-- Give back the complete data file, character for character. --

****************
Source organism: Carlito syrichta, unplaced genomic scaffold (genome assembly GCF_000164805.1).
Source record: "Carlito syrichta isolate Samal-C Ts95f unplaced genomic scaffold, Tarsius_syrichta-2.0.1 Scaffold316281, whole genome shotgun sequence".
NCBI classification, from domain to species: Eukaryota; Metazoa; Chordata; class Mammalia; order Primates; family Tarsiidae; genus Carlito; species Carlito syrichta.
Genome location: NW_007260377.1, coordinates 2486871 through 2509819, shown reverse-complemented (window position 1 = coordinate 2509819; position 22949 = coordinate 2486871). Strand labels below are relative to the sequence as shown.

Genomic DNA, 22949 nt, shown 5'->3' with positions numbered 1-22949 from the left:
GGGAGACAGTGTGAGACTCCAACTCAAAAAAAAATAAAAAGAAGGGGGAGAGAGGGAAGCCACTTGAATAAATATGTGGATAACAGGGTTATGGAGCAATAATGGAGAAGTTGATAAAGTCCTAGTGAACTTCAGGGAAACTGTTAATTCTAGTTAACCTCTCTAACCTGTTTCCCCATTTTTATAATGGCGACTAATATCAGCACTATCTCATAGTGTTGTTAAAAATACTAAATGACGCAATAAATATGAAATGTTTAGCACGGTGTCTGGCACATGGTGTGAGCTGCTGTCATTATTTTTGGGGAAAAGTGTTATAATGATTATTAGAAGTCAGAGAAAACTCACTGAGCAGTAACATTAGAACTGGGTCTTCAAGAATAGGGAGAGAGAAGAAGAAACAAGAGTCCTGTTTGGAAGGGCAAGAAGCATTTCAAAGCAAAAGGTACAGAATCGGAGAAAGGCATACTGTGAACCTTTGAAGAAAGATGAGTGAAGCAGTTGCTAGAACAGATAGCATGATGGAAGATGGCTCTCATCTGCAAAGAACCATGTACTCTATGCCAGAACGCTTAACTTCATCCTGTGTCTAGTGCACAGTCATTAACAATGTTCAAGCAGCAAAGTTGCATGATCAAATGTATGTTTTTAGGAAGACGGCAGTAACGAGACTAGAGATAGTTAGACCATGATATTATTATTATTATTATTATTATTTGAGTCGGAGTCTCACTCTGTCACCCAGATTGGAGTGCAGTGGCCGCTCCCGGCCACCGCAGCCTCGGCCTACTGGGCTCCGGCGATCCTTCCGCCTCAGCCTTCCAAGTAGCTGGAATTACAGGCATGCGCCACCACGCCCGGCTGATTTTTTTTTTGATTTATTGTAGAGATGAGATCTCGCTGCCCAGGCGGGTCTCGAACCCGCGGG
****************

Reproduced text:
Source organism: Carlito syrichta, unplaced genomic scaffold (genome assembly GCF_000164805.1).
Source record: "Carlito syrichta isolate Samal-C Ts95f unplaced genomic scaffold, Tarsius_syrichta-2.0.1 Scaffold316281, whole genome shotgun sequence".
NCBI classification, from domain to species: Eukaryota; Metazoa; Chordata; class Mammalia; order Primates; family Tarsiidae; genus Carlito; species Carlito syrichta.
Genome location: NW_007260377.1, coordinates 2486871 through 2509819, shown reverse-complemented (window position 1 = coordinate 2509819; position 22949 = coordinate 2486871). Strand labels below are relative to the sequence as shown.

Genomic DNA, 22949 nt, shown 5'->3' with positions numbered 1-22949 from the left:
GGGAGACAGTGTGAGACTCCAACTCAAAAAAAAATAAAAAGAAGGGGGAGAGAGGGAAGCCACTTGAATAAATATGTGGATAACAGGGTTATGGAGCAATAATGGAGAAGTTGATAAAGTCCTAGTGAACTTCAGGGAAACTGTTAATTCTAGTTAACCTCTCTAACCTGTTTCCCCATTTTTATAATGGCGACTAATATCAGCACTATCTCATAGTGTTGTTAAAAATACTAAATGACGCAATAAATATGAAATGTTTAGCACGGTGTCTGGCACATGGTGTGAGCTGCTGTCATTATTTTTGGGGAAAAGTGTTATAATGATTATTAGAAGTCAGAGAAAACTCACTGAGCAGTAACATTAGAACTGGGTCTTCAAGAATAGGGAGAGAGAAGAAGAAACAAGAGTCCTGTTTGGAAGGGCAAGAAGCATTTCAAAGCAAAAGGTACAGAATCGGAGAAAGGCATACTGTGAACCTTTGAAGAAAGATGAGTGAAGCAGTTGCTAGAACAGATAGCATGATGGAAGATGGCTCTCATCTGCAAAGAACCATGTACTCTATGCCAGAACGCTTAACTTCATCCTGTGTCTAGTGCACAGTCATTAACAATGTTCAAGCAGCAAAGTTGCATGATCAAATGTATGTTTTTAGGAAGACGGCAGTAACGAGACTAGAGATAGTTAGACCATGATATTATTATTATTATTATTATTATTTGAGTCGGAGTCTCACTCTGTCACCCAGATTGGAGTGCAGTGGCCGCTCCCGGCCACCGCAGCCTCGGCCTACTGGGCTCCGGCGATCCTTCCGCCTCAGCCTTCCAAGTAGCTGGAATTACAGGCATGCGCCACCACGCCCGGCTGATTTTTTTTTTGATTTATTGTAGAGATGAGATCTCGCTGCCCAGGCGGGTCTCGAACCCGCGGG